28. 28. Economic Recommendations ER 8-10 contains: TV advertisement, Content Communication via language selection and Mobile feature use. 8. As regards television advertisement, the advertisement should appear on the television channels preferred by the particular target audience. Public broadcasters act as suitable advertising media to promote goods and services intend for the consumption of the RI. A strong preference for private broadcasters can be observed among younger people, as well as the DV. The use of television stations unknown to the target audience should be avoided. This can be the case, for example, the DV and ZDF. 9. The target group should be addressed using words and terms used by the particular group. This is important, since certain target groups may associate their lifeworlds with a particular type of language. Members of a milieu or lifeworld may find incorrect or unfitting words irritating. Content should be created in the language spoken within the particular milieu. Blogs and bloggers can act as a medium for such communication. The results reveal comprehensive correlations between blogs and different networks. This suggests that particular blogs and bloggers, whose content is used alongside regular media and social networks, operate within certain fields. The appearance of products in such an environment may have an impact on the image of the product, which should be the subject of further market studies. 10. As regards mobile applications, it is evident that the strongest correlations within mobile Internet use occur between the location function and the uploading of images. This should be viewed in the context of the time spent using the Internet during the week by the DV and at the weekend by the RI. When planning marketing activities, attention should be paid to the time when a message is communicated and whether the content is requested by the receiver of the message. 28
  29. 29. Economic Recommendations ER 11-12 contains: Social network usage pattern and feature integration i.e. for Start ups. 11. The social network environment is subject to constant change and development. Differentiation and niche formation can occur individually or within a user group. This can lead to different types of use for a single network or to a preferred use of a network by a niche customer group. In this regard, the influence of a network (very) is limited. 12. With the approach to implement offers into existing networks, the entry barrier can be lowered. As a result of this, the application may not be seen as independent. Nevertheless, this allows quickly reaching the necessary base potential and diminishing the interaction obstacles. 29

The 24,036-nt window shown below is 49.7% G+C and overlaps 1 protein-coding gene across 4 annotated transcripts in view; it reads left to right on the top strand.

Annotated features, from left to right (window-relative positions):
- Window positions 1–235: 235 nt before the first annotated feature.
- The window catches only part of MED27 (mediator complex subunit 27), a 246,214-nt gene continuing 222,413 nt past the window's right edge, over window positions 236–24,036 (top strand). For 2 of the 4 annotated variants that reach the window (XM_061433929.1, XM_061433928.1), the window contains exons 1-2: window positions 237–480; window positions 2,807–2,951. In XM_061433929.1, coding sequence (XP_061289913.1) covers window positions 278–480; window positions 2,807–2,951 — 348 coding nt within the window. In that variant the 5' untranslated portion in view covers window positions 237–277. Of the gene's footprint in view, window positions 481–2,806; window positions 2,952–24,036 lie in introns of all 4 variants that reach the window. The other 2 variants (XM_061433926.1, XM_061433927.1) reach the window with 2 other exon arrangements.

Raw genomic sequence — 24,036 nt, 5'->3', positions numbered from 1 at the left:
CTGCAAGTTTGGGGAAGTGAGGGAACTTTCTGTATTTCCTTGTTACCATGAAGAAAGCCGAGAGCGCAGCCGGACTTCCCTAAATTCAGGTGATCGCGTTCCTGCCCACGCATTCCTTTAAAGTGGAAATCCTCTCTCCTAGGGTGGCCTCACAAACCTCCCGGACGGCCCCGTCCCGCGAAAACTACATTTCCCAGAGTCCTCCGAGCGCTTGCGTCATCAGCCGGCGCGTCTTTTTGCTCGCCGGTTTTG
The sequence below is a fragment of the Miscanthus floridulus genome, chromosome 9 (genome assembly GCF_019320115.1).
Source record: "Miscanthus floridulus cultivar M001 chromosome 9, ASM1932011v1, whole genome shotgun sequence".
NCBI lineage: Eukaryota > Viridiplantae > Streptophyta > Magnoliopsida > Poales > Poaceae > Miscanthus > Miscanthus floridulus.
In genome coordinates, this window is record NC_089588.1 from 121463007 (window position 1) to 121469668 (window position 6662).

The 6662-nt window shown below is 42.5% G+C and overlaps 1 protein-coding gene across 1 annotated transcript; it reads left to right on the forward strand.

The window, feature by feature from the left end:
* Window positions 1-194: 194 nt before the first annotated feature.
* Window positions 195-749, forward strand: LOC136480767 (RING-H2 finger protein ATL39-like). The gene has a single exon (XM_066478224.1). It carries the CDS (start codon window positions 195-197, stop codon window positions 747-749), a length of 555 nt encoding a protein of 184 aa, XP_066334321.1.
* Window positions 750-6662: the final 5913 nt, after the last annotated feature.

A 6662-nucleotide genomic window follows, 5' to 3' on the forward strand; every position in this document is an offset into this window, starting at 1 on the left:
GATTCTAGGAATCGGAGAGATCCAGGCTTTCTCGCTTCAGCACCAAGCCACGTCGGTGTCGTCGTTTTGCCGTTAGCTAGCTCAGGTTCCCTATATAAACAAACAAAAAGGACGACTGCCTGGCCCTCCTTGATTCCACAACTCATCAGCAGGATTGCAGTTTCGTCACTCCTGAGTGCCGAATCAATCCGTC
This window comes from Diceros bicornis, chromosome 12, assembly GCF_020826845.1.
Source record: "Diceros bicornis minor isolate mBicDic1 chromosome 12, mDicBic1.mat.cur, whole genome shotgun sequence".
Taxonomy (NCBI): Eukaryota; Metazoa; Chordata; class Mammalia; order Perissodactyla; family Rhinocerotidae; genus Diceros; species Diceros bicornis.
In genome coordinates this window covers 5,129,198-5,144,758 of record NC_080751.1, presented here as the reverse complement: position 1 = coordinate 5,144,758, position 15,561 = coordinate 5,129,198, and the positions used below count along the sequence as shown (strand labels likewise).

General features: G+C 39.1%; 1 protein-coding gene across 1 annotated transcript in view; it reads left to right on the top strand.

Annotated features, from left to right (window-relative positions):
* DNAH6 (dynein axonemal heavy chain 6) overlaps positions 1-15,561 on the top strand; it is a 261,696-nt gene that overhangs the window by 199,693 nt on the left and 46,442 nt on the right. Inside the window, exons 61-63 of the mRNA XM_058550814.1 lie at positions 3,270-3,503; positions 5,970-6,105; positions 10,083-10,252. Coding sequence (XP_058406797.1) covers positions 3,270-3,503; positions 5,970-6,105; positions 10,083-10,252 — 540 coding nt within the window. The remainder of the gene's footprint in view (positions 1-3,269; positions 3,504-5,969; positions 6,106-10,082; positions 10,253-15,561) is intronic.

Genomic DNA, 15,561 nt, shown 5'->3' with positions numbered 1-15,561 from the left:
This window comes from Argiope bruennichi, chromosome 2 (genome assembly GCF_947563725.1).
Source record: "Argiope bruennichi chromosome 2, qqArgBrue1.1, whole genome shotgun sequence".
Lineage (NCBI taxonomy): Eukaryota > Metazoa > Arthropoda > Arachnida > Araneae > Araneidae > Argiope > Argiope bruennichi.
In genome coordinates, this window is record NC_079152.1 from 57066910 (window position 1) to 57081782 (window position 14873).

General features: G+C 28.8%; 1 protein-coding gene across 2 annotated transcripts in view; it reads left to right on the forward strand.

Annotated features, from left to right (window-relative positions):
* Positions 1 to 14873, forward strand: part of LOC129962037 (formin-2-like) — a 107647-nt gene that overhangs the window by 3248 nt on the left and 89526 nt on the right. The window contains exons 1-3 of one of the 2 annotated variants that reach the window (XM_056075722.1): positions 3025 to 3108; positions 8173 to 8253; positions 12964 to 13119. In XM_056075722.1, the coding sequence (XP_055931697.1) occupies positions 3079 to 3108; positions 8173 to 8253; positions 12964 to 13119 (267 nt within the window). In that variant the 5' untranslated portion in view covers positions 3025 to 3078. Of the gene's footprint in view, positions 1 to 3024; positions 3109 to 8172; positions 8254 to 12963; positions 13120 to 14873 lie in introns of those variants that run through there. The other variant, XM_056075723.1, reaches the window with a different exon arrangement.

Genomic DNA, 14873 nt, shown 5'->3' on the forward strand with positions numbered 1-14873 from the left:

30. 30. Governmental Recommendations GR 1-3 contains: Sense of media education, Escape from the vicious circle and grant education. 1. This should be facilitated by a government policy aimed at improving media literacy already in kindergarten or primary school and providing appropriate training opportunities for teachers and pupils alike. Thus, people would be educated on the independent information receiving, assessment and exchanging skills. In addition to mobile services, broadband Internet use should be emphasised in order to promote a focused and targeted work activity. 2. The analysis also shows that Internet use depends on the level of income. Income correlates significantly with the educational attainment and the living environment. A direct correlation can be assumed with the latter, and a state subsidy would be expensive in this case. There might be a correlation with the educational attainment. In addition, a correlation can be observed between the education of the parents and the grandfather, and a closed cycle, as described in the theory, can be observed in this regard. Education might serve as the key attribute for people aspiring to escape from this vicious circle. A policy should be developed to promote this across classes and genders. 3. As the cost of Internet access is minor in relation to other cultural participation opportunities and ways of acquiring content, receiving training or changing the living environment, the government should consider a possible funding for the promotion of a targeted Internet use. Socially disadvantaged individuals may not have access to broadband Internet, which correlates with games and social networks less significantly than mobile Internet. As regards the possible funding, a grant for performance-oriented further education might be considered. This further education could be adapted to the life development or lifeworld of the person to prevent a general discrimination. 4. Intrinsic learning, cultural participation and the possibility of forming opinions speak in favour of a possible funding for Internet access. 30